Who is responsible if a contractor damages the property adjacent to a construction project? In many instances, the contractor is responsible and must “indemnify” the project owner against any claims for such damage. However, a recent case decided by New York State’s highest court has highlighted important limitations of two standard contract provisions involving these types of claims. In the case, Watral & Sons, Inc. v. OC Riverhead 58 LLC, the Court found that a contractor was not responsible for “economic” damage that allegedly occurred at the property adjacent to a construction project as a result of the construction.


Watral was an excavation contractor on a contract to perform excavation, drainage and sanitary work for OC Riverhead, a property owner and the developer of an Applebee’s restaurant in Riverhead. While Watral was performing the work called for under its contract, one of its workers struck an underground power cable that provided electricity for Adchem, the store next door to the project, allegedly disrupting Adchem’s power. Before Watral began work at the project, “New York Call-One” had marked the location of the electrical cables on the property. The damaged cable was not where it was supposed to be because it had been moved by an unidentified electrician. Approximately two weeks later, again while Watral was performing excavation work at the project, the ground gave way, pulling the same power cable towards the project, damaging it and causing another power outage at Adchem. On both occasions, Watral paid part of the cost to fix the cable.

After completing its work, Watral requested payment from OC Riverhead for the amount due and owing under its contract. OC Riverhead refused to pay Watral, however, arguing that Adchem was threatening it with monetary damages resulting from the two power outages caused by the damaged cable. Watral filed a mechanics’ lien against the property and sued OC Riverhead for the balance due.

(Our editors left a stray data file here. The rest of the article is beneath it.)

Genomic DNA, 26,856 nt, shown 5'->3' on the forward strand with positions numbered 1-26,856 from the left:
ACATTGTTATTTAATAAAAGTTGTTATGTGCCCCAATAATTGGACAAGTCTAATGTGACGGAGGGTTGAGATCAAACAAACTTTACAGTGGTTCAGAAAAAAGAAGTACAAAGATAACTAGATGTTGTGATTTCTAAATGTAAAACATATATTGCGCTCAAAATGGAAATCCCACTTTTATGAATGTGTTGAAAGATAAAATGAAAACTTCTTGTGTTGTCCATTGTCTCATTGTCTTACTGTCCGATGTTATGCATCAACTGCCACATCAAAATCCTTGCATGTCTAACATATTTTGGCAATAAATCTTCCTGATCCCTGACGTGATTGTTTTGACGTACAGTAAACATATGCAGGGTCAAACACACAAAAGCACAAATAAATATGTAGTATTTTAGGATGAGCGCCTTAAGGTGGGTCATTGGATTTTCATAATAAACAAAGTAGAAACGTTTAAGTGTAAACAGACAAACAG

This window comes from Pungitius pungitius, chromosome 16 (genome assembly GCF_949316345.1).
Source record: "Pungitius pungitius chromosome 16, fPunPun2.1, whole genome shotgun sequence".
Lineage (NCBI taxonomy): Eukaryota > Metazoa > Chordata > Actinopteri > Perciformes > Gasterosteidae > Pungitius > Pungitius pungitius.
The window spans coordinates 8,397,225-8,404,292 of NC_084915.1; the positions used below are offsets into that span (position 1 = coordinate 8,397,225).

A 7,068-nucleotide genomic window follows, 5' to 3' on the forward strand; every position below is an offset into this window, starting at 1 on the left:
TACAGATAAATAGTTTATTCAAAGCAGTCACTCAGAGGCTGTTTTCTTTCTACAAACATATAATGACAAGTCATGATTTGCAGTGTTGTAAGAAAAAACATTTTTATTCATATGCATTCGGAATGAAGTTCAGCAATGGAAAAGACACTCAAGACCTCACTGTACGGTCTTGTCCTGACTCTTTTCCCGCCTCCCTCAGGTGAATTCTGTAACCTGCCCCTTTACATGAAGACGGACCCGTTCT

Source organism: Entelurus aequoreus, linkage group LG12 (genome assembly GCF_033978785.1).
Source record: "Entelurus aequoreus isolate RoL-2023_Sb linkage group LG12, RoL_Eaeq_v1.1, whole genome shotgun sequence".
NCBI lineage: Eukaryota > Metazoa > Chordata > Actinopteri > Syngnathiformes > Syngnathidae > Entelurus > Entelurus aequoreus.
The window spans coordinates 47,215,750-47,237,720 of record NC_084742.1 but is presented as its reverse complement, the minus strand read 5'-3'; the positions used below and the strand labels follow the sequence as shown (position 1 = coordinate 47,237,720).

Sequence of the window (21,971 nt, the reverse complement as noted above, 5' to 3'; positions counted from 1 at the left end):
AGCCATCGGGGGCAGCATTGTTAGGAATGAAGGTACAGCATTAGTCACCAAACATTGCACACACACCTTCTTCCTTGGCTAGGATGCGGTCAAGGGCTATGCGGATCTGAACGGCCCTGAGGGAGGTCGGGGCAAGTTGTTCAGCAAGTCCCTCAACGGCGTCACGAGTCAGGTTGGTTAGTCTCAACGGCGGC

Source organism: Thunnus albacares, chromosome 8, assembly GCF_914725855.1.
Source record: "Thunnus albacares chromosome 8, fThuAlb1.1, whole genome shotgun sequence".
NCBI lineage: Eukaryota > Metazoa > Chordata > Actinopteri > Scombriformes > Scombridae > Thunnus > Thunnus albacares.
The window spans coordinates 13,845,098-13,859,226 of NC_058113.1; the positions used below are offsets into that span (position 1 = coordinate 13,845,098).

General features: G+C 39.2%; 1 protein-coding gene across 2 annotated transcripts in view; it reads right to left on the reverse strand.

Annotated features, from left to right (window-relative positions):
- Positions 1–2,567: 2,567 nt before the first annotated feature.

Although Watral won at trial, the appeals court reversed this decision and found that, under its contract, Watral had an obligation to indemnify OC Riverhead for Adchem’s damages resulting from the power outages. Watral appealed that decision to the state’s highest court, the Court of Appeals, which reversed the appeals court and restored the decision for Watral.

Watral’s contract was the commonly-used “AIA A-201” contract. It contained two sections that OC Riverhead argued applied in this case: the “indemnification” provision and the “Protection of Persons and Property” provision. Both of these provisions are designed to protect the owner from damages caused by a contractor. Generally, the indemnification provision requires the contractor to pay for any damages claimed against an owner as a result of the contractor’s negligence, while the Protection of Persons and Property clause requires the contractor to pay for any damage to property caused by the contractor, either at the project site itself or at an adjacent property. Notwithstanding these provisions, the Court of Appeals found that OC Riverhead had to pay Watral and that Watral was not responsible for any amounts that OC Riverhead had to pay Adchem.

With respect to the “indemnification” provision, the Court found that there was no evidence of negligence by Watral and, therefore, OC Riverhead was not protected by the indemnification clause. In the first incident, the electrician who moved the power cable was unidentified and not known to be under Watral’s control. In the second incident, Watral’s excavator did not even touch the cable and the owner’s representative had supervised Watral’s work in any event.

As to the “Protection of People and Property” clause, the Court found that “economic” injury, like that alleged by Adchem, was not covered. The Court concluded that the “Protection of Property” clause applies only to damage caused to physical property, such as trees, walks, roadways and structures. OC Riverhead did not claim that Watral had damaged any of Adchem’s physical property. The only item damaged was the electrical cable, which was on OC Riverhead’s property, not Adchem’s property.

This decision clarifies limitations of the indemnification and “Protection of Persons and Property” provisions of the AIA A-201 contract. However, the court based its decision on the unique facts of this case. It does not mean that contractors will never be responsible for damage they cause to an adjacent property. In fact, if the unidentified electrician in this case was shown to be under the control of Watral, the result likely would have been different. However, the case does clarify that the “Protection of Property” clause does not protect owners against their neighbor’s claims for “economic” injury caused by a contractor.

Robert C. Angelillo is an attorney with Meyer, Suozzi, English & Klein, P.C., in Garden City, New York, practicing construction law and litigation.